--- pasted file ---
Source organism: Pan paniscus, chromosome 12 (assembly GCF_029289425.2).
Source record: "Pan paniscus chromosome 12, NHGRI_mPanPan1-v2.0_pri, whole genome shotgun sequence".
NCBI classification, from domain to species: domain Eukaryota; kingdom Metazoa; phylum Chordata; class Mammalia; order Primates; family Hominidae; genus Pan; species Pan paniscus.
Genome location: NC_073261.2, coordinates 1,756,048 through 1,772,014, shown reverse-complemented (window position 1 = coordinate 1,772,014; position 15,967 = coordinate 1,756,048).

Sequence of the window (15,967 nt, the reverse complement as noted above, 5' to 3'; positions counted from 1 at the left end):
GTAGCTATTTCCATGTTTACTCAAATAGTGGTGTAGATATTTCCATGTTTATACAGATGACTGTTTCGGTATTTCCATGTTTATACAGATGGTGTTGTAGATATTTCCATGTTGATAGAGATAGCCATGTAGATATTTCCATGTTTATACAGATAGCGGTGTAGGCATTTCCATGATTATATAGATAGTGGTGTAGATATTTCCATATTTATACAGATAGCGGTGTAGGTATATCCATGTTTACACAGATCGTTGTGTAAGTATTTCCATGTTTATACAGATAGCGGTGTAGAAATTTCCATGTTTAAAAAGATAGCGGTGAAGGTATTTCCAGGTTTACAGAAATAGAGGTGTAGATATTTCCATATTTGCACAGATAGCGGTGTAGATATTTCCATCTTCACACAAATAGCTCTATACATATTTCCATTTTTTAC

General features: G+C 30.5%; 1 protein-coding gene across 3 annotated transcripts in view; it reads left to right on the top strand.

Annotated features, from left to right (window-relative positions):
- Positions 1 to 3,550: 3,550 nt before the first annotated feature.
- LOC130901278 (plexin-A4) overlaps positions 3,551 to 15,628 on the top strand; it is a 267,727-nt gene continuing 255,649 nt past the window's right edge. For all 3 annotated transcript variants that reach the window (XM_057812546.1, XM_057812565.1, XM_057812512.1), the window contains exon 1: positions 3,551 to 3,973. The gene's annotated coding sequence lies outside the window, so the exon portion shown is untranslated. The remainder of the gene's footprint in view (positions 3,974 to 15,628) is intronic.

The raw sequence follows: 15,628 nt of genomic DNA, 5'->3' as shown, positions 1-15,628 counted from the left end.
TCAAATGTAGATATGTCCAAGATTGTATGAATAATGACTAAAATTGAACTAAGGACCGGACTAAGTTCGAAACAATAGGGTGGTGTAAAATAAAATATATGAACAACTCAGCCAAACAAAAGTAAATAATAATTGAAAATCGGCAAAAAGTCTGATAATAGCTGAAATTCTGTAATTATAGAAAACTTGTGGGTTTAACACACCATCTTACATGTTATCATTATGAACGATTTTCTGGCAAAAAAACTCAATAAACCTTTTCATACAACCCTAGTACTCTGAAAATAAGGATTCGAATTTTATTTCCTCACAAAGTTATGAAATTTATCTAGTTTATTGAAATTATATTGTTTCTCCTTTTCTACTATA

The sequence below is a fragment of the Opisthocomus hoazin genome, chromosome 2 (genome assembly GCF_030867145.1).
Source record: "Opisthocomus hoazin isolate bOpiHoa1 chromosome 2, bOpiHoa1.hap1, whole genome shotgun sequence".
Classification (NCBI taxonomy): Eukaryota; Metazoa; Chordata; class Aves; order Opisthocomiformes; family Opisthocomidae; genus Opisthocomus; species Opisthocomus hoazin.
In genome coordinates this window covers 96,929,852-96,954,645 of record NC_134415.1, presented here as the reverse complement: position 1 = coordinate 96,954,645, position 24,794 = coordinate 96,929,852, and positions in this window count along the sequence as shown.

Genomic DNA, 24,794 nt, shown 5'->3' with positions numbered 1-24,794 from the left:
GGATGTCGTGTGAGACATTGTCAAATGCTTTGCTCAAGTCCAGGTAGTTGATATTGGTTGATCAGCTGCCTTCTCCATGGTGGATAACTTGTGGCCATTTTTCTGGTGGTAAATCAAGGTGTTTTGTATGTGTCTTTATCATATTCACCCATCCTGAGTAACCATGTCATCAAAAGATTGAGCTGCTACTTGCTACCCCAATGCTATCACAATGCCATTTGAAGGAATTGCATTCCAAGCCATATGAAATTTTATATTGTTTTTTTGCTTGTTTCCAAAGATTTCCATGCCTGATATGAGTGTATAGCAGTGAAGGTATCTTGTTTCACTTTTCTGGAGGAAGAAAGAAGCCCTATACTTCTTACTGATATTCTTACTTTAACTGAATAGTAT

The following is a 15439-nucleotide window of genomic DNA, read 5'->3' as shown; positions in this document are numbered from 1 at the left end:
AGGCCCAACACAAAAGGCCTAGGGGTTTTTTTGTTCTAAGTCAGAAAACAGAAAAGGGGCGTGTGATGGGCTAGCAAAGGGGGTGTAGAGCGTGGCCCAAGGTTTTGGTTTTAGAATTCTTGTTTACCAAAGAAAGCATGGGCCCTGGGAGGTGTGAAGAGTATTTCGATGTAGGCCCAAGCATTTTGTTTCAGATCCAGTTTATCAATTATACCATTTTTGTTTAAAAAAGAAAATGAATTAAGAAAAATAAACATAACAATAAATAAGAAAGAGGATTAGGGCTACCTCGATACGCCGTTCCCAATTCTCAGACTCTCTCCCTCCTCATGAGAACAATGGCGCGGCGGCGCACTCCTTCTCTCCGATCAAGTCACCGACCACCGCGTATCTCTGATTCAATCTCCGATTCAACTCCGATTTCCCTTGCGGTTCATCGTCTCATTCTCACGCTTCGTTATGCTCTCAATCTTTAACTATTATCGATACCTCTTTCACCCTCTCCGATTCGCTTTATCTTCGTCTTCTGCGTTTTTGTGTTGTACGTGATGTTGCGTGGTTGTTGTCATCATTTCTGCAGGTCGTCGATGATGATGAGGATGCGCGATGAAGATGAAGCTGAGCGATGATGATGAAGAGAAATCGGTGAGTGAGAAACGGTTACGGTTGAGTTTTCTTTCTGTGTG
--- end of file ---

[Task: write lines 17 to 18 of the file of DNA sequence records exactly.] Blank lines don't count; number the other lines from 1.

Genomic DNA, 24,794 nt, shown 5'->3' with positions numbered 1-24,794 from the left:
GGATGTCGTGTGAGACATTGTCAAATGCTTTGCTCAAGTCCAGGTAGTTGATATTGGTTGATCAGCTGCCTTCTCCATGGTGGATAACTTGTGGCCATTTTTCTGGTGGTAAATCAAGGTGTTTTGTATGTGTCTTTATCATATTCACCCATCCTGAGTAACCATGTCATCAAAAGATTGAGCTGCTACTTGCTACCCCAATGCTATCACAATGCCATTTGAAGGAATTGCATTCCAAGCCATATGAAATTTTATATTGTTTTTTTGCTTGTTTCCAAAGATTTCCATGCCTGATATGAGTGTATAGCAGTGAAGGTATCTTGTTTCACTTTTCTGGAGGAAGAAAGAAGCCCTATACTTCTTACTGATATTCTTACTTTAACTGAATAGTAT